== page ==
• There is definitely a breed factor. My Production Reds both went first, then my Light Brahmas. Coraline (PBR) stopped laying and molted, and is now back to laying. Her PBR sister Maisie stopped laying but hasn’t molted, and the other PBR, Abby, never molted OR stopped laying. Trixie (BO) is molting, but her sister Buffy is not.

      My head hurts.

  3. Did they have a lot of feather loss when they went broody? Cause 4 of my broody hens did a double duty. They raised chicks and molted during their setting. All 4 wouldn’t have been laying anyway. I was pretty happy that they did it at the same time.

    Also some hens can be very gradual molters. They can continue laying during such events, and you won’t even notice them molting. I had some very noticeable molts this fall, but I’ve had some questionable hens as well.

    As for the hen with the new and old feathers, she is more gradually molting I’m guessing.. Are you talking her wing feathers? I do find those are the last to go.

    • Buffy and Abby both had MAJOR feather loss when they went broody…self-inflicted! They both pulled out ALL their belly feathers. Chicken Debbie told me they do this to increase skin contact with the eggs to keep them warm.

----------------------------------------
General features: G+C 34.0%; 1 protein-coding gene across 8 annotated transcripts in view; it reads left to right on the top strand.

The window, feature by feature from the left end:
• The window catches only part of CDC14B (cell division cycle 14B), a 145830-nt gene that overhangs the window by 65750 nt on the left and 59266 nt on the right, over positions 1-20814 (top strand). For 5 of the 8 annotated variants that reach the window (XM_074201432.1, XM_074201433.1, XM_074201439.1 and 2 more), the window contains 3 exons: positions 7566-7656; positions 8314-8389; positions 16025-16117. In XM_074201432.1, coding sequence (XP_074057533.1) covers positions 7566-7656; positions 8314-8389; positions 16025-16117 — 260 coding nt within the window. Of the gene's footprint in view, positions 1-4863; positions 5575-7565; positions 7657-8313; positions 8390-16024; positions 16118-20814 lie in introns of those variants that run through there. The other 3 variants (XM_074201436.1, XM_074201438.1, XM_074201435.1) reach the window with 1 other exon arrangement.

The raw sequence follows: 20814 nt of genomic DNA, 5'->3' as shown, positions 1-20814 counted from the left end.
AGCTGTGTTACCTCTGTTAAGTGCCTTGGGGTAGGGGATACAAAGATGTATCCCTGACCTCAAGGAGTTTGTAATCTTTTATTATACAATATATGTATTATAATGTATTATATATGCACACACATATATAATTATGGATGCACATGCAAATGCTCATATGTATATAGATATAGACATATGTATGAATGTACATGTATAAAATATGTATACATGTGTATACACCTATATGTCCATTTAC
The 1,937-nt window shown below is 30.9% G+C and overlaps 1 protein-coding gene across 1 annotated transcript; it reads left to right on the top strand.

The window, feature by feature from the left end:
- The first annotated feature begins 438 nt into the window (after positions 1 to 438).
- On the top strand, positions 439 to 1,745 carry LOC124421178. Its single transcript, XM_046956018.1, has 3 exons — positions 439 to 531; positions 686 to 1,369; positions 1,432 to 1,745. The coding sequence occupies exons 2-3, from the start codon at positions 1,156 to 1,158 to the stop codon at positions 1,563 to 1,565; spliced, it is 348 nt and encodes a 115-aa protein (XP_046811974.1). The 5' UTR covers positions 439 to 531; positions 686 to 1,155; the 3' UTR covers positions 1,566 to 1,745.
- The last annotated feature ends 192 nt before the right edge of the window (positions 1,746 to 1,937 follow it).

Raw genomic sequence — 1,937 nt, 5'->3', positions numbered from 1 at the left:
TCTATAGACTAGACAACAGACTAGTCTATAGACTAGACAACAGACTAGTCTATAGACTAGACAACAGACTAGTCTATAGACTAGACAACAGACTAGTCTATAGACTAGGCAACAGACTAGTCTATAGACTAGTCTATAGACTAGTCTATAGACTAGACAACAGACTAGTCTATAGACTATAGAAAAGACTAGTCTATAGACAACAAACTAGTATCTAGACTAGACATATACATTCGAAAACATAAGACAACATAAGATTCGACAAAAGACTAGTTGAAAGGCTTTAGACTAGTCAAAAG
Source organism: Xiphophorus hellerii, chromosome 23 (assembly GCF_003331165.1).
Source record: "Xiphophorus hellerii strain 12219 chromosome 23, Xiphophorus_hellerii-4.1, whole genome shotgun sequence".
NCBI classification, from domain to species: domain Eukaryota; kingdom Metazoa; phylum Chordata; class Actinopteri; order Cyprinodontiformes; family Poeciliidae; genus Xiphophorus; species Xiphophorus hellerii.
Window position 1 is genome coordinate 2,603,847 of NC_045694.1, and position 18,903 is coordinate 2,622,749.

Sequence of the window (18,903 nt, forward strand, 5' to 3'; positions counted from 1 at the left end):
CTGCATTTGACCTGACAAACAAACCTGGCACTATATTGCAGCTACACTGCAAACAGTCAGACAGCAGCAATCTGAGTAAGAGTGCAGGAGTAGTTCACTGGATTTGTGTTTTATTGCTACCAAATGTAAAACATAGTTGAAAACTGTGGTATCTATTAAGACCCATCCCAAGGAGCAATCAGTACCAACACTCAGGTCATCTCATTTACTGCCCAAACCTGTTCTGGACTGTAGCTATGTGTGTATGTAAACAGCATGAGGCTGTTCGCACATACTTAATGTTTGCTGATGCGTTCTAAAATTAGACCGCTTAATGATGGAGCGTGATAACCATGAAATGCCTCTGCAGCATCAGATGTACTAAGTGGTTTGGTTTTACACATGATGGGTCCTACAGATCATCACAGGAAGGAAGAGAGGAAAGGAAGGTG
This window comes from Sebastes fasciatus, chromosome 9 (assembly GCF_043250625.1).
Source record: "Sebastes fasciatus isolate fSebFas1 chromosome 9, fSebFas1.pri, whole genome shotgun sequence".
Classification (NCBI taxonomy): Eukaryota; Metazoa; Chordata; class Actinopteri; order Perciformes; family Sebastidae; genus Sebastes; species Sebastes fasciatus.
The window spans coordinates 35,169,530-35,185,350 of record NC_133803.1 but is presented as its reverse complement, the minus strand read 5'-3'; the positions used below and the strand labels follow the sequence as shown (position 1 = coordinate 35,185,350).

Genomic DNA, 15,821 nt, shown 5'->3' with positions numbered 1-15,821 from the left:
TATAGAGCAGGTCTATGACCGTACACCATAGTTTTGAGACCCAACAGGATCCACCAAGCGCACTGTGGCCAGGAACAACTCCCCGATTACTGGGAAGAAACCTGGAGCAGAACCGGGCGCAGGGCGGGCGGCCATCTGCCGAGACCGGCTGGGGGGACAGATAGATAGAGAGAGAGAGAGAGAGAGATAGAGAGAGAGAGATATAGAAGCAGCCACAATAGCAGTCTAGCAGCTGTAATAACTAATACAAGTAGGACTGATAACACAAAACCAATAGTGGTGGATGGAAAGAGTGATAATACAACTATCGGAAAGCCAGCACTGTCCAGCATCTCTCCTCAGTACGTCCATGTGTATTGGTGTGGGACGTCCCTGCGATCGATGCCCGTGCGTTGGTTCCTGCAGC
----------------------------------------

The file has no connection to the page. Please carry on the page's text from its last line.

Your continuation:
No, Coraline is “new and old” on her back. I really must get a decent pic now that she is squatting for me again. And Maisie is nesting as we speak! Of course, that doesn’t mean much…

      I just can’t get over the size of Haley’s eggs. They look like turkey eggs.

      • Belly feather loss would be the only feather loss a broody should have. My broodies lost feathers on their necks, butts, backs, wings, etc. They were full on moulting!

        Coraline must look strange with that combo. I’d like to see that.

  4. Molting is a natural event in a birds life, meant to renew plumage in preparation for migration and the coming cold weather. Some experts say the best layers molt “late and fast”(2 to 3 months), with poor layers molting “early and slow”(taking up to 6 months). Molting may occur out of season as a result of disease or stress, such as chilling or going without water and food. When a hen is broody not only is she stressed out, her water and feed intake are drastically affected, so it stands to reason a partial molt is definitely a possibility. Many hens will “drop feathers” especially around their back end to make their nest all nice and cozy, and to create skin to egg warmth (this would be a partial molt). Georgia went through a partial molt in April when she was broody, then again last week she dropped half her feathers in one day, and is now almost naked. The rest of my Dom’s (like Georgia) are in a similar state, my RIR’s look scraggly but still feathered, and our new White Leghorns look sleek and pretty but there are white feathers all over the ground. Molting has too many variables, I say. I wouldn’t worry about the molt unless I had a hen going through an unusually early molt that wasn’t broody or that I couldn’t pin point a cause for stress.
    A great book to have on hand is “Storey’s Guide to Raising Chickens”. Whenever I have a question that’s the first place I look. Tons of valuable information and practical advice.
    Good luck with the girls.